|SARASOTA, Fla. (May 13, 2021) – The USF College of Arts and Sciences Humanities Institute has awarded a $5,000 grant to Assistant Professor Zacharias Pieri to broaden his research into white supremacist music. |
Pieri, a faculty member at the USF Sarasota-Manatee campus, said the Humanities Institute Summer Grant will enable him to deepen his research into the songs’ hateful, often violent content.
“This funding will help me to set aside dedicated research time in the summer that will allow me to analyze a number of these white supremacist songs to identify key themes,” he said.
During the past two years, Pieri, who focuses on international relations and security studies, has worked with Jessica Grosholz, an associate professor of criminology, to create a database of more than 800 songs associated with white power. In part, their research examines the extent to which the music reflects of the white power movement and drives extremism.
Last October, the Department of Homeland Security reported that white supremacists and other “domestic violent extremists” remain “the most persistent and lethal threat” to the nation.
Pieri applied for the grant in the spring. Each year, the Humanities Institute awards up to ten $5,000 grants to USF faculty to facilitate summer research. The grants, funded by the USF Office of Research and Innovation, are highly competitive, and summer grant recipients must demonstrate a record of innovative and compelling research.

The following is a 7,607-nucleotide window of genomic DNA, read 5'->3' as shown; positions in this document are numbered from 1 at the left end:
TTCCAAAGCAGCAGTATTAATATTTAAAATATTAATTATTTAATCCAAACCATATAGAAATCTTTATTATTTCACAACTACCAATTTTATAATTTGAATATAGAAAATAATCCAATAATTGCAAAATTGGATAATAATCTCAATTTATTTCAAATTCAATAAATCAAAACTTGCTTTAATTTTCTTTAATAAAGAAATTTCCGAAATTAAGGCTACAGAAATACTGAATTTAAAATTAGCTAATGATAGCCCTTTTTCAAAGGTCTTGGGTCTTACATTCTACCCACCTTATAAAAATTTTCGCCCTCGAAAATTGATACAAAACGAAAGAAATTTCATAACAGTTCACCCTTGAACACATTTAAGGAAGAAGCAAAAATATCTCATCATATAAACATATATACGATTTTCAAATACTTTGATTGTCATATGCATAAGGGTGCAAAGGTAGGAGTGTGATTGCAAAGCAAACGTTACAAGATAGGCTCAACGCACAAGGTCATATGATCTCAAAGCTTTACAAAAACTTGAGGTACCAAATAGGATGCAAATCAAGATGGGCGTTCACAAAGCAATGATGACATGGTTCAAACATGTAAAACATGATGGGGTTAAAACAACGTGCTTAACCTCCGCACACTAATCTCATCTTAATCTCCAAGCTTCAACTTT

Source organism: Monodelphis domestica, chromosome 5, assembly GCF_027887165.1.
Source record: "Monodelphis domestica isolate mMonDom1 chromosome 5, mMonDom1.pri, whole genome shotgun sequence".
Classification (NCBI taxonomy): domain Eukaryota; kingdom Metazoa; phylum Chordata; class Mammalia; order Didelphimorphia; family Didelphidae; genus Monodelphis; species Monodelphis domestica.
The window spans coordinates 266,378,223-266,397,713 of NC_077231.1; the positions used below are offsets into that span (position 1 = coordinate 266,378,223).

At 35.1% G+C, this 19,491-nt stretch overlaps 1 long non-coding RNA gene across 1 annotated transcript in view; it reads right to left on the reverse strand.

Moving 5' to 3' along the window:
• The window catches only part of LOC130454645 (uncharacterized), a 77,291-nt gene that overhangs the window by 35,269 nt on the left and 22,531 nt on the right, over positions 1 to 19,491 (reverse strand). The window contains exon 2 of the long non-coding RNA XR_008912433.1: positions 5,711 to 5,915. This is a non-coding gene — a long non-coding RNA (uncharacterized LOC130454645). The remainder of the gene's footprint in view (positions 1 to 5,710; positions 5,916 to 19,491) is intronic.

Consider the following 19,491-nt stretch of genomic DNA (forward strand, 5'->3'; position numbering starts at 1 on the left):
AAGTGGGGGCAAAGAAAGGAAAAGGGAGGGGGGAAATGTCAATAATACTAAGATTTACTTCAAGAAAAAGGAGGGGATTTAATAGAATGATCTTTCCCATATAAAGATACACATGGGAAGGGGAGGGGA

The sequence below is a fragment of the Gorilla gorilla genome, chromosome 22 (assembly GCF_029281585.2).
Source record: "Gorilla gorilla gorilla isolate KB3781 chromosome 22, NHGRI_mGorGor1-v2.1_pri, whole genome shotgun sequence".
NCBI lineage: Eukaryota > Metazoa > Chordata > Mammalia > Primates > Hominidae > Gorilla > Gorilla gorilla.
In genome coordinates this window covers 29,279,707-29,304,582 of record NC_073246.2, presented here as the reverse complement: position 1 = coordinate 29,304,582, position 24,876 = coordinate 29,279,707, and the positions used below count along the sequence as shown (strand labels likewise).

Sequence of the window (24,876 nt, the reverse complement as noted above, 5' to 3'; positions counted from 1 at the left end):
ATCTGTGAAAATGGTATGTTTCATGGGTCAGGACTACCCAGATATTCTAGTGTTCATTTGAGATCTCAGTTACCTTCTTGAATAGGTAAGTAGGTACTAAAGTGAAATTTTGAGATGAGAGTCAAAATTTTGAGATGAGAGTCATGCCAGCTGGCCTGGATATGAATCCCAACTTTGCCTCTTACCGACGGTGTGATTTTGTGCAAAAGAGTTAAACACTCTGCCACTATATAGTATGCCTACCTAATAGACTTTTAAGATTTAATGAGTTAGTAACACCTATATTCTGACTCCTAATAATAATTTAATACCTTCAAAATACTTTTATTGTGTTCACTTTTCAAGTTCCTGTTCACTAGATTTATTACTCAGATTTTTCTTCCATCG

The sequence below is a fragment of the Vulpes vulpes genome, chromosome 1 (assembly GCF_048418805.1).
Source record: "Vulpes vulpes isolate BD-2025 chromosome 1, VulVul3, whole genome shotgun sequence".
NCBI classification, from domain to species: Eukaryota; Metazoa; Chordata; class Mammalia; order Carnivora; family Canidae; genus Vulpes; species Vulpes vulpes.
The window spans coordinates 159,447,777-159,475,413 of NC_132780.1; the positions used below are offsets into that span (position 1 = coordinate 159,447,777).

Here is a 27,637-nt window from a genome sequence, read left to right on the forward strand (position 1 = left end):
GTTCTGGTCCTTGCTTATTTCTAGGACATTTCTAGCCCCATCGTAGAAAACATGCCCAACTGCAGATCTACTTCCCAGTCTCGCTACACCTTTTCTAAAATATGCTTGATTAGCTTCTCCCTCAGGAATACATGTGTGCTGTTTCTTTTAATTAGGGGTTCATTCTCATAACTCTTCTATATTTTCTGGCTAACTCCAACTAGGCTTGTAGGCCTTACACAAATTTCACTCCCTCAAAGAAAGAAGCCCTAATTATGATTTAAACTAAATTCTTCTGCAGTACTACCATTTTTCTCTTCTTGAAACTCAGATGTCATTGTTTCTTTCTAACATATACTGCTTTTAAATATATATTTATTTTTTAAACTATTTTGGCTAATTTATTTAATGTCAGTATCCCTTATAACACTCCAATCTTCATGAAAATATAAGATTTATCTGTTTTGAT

Once accessible on sites like Facebook, Spotify and YouTube, white power music has become increasingly difficult to find as social media sites work to identify and remove the content from their sites. That backlash has pushed much of the music to alt-right sites and the “dark web.” The songs also feature prominently at white power festivals.
“Reading the lyrics, it’s very disturbing, with a lot of hateful messaging that predominantly comes out as anti-Semitic and anti-immigrant,” Pieri said. “The movement believes that Jewish people are controlling the levers of government and the media, and that they serve as cultural gatekeepers. It’s the typical anti-Semitic trope that has been around for a very long time.
“Allied to that is the idea that white supremacists believe the liberal order has failed western societies, and that liberals have ultimately failed white working-class people to create a system that favors non-whites,” he said.
|About the University of South Florida |
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